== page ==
As for one Dr. Roger White of the Mayo Clinic and American Heart Association, he states of his opinion of Heimlich and his work, “There was never any science here. Heimlich overpowered science all along the way with his slick tactics and intimidation, and everyone, including us at the AHA, caved in.”
Heimlich’s son, Peter Heimlich also had less than glowing reviews of his father’s assertions, stating, his father was “a spectacular con man and serial liar…” Peter has since dedicated years of his life to debunking many of the things Dr. Heimlich would say publicly.
That said, it is almost universally thought among medical professionals that the Heimlich maneuver is a fantastic tool to help choking victims until medical professionals arrive. And, as noted, even those medical professionals will usually start by attempting the Heimlich or chest compressions before moving on to other methods at their disposal for saving a choking person.
But while the Heimlich Maneuver itself has been a boon to the world of choking victims, earning Heimlich more than a little positive fame, Heimlich’s later career was marked with controversy owing to doing things like publicly championing the Heimlich maneuver to help people suffering from asthma attacks, heart attacks, and cystic fibrosis, as well as advocating its use with drowning victims.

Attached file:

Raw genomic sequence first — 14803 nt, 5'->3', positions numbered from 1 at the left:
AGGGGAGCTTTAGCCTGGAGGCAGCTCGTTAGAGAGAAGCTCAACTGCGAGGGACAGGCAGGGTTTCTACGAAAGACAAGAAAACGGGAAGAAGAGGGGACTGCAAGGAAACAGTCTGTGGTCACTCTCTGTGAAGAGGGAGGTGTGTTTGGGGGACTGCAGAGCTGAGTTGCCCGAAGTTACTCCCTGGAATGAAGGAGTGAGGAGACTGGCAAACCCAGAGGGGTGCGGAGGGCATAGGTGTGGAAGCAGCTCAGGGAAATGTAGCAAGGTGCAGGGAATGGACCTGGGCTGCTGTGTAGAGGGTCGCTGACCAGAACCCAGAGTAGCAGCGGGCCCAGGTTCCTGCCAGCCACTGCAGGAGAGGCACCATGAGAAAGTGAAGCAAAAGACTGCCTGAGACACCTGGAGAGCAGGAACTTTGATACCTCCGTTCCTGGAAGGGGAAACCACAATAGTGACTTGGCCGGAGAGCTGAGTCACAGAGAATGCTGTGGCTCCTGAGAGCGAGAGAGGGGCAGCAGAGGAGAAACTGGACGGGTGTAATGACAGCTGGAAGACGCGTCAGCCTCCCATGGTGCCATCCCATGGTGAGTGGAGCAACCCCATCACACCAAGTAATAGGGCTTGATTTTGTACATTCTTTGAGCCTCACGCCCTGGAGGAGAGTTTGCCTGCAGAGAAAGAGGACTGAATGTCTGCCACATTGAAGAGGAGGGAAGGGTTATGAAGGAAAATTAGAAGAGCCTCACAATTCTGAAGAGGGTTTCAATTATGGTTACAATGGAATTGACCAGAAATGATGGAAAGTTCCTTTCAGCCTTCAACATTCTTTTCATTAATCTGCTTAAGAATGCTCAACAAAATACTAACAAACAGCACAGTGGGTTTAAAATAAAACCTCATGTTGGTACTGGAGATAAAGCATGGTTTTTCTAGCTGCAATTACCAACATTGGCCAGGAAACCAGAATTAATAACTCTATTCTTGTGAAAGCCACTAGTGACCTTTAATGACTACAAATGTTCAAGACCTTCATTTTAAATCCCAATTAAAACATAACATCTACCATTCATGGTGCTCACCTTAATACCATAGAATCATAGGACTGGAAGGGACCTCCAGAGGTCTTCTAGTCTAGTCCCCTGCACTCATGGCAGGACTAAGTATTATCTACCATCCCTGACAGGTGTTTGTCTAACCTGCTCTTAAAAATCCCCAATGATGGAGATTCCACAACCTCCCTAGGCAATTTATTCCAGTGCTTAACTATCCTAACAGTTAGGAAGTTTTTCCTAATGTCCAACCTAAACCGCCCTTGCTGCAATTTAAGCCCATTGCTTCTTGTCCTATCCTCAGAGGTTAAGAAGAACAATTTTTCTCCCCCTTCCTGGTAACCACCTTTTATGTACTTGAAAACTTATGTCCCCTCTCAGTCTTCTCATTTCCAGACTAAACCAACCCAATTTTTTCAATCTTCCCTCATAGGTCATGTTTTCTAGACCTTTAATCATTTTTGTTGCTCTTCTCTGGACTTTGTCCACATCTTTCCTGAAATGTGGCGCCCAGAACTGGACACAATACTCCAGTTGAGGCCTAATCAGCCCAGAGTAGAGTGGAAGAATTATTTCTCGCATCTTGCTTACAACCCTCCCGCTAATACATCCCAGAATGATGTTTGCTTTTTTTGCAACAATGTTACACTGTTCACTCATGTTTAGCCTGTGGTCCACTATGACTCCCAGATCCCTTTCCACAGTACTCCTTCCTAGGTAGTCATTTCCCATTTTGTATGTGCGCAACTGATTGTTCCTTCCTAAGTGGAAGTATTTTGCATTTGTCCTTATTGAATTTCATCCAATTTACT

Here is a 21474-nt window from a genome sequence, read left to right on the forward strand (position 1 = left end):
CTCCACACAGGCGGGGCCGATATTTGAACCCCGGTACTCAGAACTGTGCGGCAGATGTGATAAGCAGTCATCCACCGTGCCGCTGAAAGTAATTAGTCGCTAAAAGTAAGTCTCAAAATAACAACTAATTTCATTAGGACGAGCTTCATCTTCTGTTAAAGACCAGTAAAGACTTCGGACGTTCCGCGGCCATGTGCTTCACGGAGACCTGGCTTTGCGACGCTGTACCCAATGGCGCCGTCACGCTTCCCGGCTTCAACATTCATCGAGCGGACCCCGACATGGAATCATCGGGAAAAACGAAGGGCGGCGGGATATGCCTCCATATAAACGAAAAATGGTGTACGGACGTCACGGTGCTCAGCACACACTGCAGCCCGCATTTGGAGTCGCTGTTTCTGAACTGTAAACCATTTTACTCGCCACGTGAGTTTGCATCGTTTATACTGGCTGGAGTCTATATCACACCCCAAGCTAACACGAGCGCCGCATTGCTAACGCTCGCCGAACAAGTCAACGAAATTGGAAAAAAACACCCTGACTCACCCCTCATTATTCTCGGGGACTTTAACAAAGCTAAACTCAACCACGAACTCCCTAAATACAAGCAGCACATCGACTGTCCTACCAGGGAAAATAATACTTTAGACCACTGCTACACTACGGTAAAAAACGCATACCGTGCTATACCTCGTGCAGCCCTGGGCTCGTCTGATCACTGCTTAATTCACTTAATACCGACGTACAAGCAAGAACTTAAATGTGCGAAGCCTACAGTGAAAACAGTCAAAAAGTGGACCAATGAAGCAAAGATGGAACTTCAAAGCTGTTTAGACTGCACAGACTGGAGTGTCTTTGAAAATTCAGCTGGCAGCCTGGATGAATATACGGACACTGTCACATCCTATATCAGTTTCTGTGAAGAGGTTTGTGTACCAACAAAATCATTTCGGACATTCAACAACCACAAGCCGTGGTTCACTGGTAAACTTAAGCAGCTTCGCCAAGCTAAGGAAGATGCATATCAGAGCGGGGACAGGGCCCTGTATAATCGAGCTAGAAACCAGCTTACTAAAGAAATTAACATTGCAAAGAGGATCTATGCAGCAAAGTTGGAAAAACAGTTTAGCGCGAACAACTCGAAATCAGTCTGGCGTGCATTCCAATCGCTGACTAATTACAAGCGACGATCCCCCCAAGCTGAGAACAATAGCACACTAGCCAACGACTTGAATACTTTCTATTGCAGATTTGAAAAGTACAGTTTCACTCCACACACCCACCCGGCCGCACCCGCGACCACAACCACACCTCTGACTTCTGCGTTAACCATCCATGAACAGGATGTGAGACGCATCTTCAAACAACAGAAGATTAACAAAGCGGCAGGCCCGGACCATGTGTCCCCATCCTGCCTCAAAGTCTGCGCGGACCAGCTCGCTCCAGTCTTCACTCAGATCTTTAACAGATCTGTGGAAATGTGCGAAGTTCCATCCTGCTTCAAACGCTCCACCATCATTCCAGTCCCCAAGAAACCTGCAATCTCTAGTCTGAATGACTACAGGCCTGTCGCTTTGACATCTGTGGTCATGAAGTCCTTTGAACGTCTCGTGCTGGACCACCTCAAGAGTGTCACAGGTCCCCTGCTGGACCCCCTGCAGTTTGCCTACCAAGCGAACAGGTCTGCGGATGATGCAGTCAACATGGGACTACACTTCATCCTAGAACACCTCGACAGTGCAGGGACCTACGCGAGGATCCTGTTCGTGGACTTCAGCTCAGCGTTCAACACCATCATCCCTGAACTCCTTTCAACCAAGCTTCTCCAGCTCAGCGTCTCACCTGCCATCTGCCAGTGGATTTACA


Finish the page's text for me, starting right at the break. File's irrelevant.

The last one there caught on somewhat, owing to seeming to make sense on the surface- trying to force the water out of the lungs. However, the American Red Cross Advisory Council notes, “Studies have shown that there is no need to clear the airway of aspirated water. Only a modest amount of water is aspirated by the majority of drowning victims and it is rapidly absorbed into the central circulation. Therefore, it does not act as an obstruction in the trachea… An attempt to remove water from the breathing passages by any means other than suction… are unnecessary and potentially dangerous.”